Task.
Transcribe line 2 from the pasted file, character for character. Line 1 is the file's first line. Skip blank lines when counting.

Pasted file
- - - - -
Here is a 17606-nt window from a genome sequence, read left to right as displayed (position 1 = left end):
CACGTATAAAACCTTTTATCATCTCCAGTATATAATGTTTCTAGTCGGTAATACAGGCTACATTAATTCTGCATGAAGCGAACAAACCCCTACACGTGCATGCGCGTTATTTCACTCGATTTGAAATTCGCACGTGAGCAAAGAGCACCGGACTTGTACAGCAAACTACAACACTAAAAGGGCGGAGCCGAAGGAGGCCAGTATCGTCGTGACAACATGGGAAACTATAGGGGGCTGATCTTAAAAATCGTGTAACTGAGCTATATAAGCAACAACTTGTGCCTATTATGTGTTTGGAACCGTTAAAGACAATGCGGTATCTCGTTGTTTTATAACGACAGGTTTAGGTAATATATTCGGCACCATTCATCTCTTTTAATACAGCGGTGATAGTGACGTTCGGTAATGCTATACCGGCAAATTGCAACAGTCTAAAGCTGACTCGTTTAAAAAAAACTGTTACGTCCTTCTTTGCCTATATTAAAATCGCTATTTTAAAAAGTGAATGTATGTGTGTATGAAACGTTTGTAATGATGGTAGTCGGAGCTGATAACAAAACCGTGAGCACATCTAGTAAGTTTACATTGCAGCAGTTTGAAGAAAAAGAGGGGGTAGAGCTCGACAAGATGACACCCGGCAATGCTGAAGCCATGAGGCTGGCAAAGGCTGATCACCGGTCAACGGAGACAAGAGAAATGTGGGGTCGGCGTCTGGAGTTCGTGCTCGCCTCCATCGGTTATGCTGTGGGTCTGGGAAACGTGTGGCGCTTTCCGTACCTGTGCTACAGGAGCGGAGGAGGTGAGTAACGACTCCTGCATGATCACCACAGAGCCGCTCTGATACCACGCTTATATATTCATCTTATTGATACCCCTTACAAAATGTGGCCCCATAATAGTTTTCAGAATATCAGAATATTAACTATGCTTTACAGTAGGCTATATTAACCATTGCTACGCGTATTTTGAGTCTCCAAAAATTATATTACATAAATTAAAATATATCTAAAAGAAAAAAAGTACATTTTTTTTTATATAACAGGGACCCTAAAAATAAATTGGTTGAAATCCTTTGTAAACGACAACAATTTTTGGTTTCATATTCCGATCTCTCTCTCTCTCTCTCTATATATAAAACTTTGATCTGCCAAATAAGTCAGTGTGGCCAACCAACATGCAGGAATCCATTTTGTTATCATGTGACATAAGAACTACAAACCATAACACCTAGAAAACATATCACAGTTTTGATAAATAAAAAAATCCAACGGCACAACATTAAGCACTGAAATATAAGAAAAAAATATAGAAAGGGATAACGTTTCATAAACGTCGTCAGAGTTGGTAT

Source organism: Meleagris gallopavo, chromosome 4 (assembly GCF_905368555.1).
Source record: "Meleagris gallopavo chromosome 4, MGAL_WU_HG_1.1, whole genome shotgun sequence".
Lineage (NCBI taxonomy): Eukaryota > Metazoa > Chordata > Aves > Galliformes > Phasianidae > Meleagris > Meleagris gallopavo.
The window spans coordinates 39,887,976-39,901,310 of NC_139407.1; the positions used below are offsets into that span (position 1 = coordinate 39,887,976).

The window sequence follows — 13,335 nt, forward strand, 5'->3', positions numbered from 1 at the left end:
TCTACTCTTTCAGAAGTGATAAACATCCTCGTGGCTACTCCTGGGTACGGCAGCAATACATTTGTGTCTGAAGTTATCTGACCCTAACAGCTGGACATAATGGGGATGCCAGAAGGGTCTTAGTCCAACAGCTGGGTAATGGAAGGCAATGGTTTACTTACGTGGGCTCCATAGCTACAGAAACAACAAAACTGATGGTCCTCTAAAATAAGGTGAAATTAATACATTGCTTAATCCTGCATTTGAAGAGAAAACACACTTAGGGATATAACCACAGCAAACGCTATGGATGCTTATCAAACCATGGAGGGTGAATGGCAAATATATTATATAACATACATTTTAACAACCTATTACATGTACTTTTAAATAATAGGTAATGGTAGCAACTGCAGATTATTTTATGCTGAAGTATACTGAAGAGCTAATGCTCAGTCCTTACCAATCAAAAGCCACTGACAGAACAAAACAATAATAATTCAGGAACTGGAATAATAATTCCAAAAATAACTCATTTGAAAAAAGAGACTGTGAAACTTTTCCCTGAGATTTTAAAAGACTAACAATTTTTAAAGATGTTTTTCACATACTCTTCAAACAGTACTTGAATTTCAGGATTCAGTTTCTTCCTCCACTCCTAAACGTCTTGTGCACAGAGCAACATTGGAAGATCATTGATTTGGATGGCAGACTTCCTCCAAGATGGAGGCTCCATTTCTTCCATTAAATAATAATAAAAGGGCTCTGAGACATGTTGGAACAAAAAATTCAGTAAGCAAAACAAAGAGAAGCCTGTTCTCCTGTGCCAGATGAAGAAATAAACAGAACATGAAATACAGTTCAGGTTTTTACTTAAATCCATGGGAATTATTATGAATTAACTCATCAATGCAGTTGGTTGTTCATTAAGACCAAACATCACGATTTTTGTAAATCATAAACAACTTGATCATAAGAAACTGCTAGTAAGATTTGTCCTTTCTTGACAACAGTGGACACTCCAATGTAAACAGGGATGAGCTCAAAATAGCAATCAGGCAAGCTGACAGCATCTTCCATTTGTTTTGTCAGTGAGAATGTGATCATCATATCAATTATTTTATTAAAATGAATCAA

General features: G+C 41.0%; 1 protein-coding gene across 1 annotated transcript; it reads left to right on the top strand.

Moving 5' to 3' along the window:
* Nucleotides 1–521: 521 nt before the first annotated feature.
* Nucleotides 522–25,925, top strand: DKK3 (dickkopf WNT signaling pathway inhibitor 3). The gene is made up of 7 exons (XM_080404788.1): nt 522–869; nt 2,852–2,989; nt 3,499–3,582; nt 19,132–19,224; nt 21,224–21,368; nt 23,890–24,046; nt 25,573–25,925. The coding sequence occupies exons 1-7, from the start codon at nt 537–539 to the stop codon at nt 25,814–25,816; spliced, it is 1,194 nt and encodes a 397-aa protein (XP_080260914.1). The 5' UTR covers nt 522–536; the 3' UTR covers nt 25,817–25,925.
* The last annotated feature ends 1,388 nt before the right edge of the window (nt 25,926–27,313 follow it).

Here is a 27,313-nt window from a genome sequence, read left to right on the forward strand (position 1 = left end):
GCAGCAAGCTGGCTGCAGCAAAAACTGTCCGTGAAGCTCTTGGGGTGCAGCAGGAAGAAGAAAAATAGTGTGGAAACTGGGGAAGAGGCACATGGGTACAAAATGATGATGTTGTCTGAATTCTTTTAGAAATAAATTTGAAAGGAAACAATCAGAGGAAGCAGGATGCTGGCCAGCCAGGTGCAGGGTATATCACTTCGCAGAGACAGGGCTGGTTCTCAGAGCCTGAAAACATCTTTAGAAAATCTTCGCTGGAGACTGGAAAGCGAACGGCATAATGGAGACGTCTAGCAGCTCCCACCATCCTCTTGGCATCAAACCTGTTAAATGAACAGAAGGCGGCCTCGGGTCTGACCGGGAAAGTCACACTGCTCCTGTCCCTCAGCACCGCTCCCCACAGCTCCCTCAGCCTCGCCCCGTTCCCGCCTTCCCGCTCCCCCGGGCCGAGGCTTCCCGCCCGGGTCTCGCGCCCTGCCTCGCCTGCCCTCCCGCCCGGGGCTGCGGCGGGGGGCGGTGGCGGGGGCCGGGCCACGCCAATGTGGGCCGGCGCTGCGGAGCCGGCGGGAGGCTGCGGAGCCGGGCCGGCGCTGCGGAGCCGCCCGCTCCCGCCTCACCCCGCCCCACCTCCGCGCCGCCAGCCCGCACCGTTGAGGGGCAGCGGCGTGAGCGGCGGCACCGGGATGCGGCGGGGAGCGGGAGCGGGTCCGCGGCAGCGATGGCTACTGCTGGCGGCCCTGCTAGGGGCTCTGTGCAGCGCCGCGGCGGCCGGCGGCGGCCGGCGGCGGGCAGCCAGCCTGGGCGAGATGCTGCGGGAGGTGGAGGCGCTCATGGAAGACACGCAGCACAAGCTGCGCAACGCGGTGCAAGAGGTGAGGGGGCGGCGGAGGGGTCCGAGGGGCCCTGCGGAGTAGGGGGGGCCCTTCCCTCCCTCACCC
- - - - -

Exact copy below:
CACGTATAAAACCTTTTATCATCTCCAGTATATAATGTTTCTAGTCGGTAATACAGGCTACATTAATTCTGCATGAAGCGAACAAACCCCTACACGTGCATGCGCGTTATTTCACTCGATTTGAAATTCGCACGTGAGCAAAGAGCACCGGACTTGTACAGCAAACTACAACACTAAAAGGGCGGAGCCGAAGGAGGCCAGTATCGTCGTGACAACATGGGAAACTATAGGGGGCTGATCTTAAAAATCGTGTAACTGAGCTATATAAGCAACAACTTGTGCCTATTATGTGTTTGGAACCGTTAAAGACAATGCGGTATCTCGTTGTTTTATAACGACAGGTTTAGGTAATATATTCGGCACCATTCATCTCTTTTAATACAGCGGTGATAGTGACGTTCGGTAATGCTATACCGGCAAATTGCAACAGTCTAAAGCTGACTCGTTTAAAAAAAACTGTTACGTCCTTCTTTGCCTATATTAAAATCGCTATTTTAAAAAGTGAATGTATGTGTGTATGAAACGTTTGTAATGATGGTAGTCGGAGCTGATAACAAAACCGTGAGCACATCTAGTAAGTTTACATTGCAGCAGTTTGAAGAAAAAGAGGGGGTAGAGCTCGACAAGATGACACCCGGCAATGCTGAAGCCATGAGGCTGGCAAAGGCTGATCACCGGTCAACGGAGACAAGAGAAATGTGGGGTCGGCGTCTGGAGTTCGTGCTCGCCTCCATCGGTTATGCTGTGGGTCTGGGAAACGTGTGGCGCTTTCCGTACCTGTGCTACAGGAGCGGAGGAGGTGAGTAACGACTCCTGCATGATCACCACAGAGCCGCTCTGATACCACGCTTATATATTCATCTTATTGATACCCCTTACAAAATGTGGCCCCATAATAGTTTTCAGAATATCAGAATATTAACTATGCTTTACAGTAGGCTATATTAACCATTGCTACGCGTATTTTGAGTCTCCAAAAATTATATTACATAAATTAAAATATATCTAAAAGAAAAAAAGTACATTTTTTTTTATATAACAGGGACCCTAAAAATAAATTGGTTGAAATCCTTTGTAAACGACAACAATTTTTGGTTTCATATTCCGATCTCTCTCTCTCTCTCTCTATATATAAAACTTTGATCTGCCAAATAAGTCAGTGTGGCCAACCAACATGCAGGAATCCATTTTGTTATCATGTGACATAAGAACTACAAACCATAACACCTAGAAAACATATCACAGTTTTGATAAATAAAAAAATCCAACGGCACAACATTAAGCACTGAAATATAAGAAAAAAATATAGAAAGGGATAACGTTTCATAAACGTCGTCAGAGTTGGTAT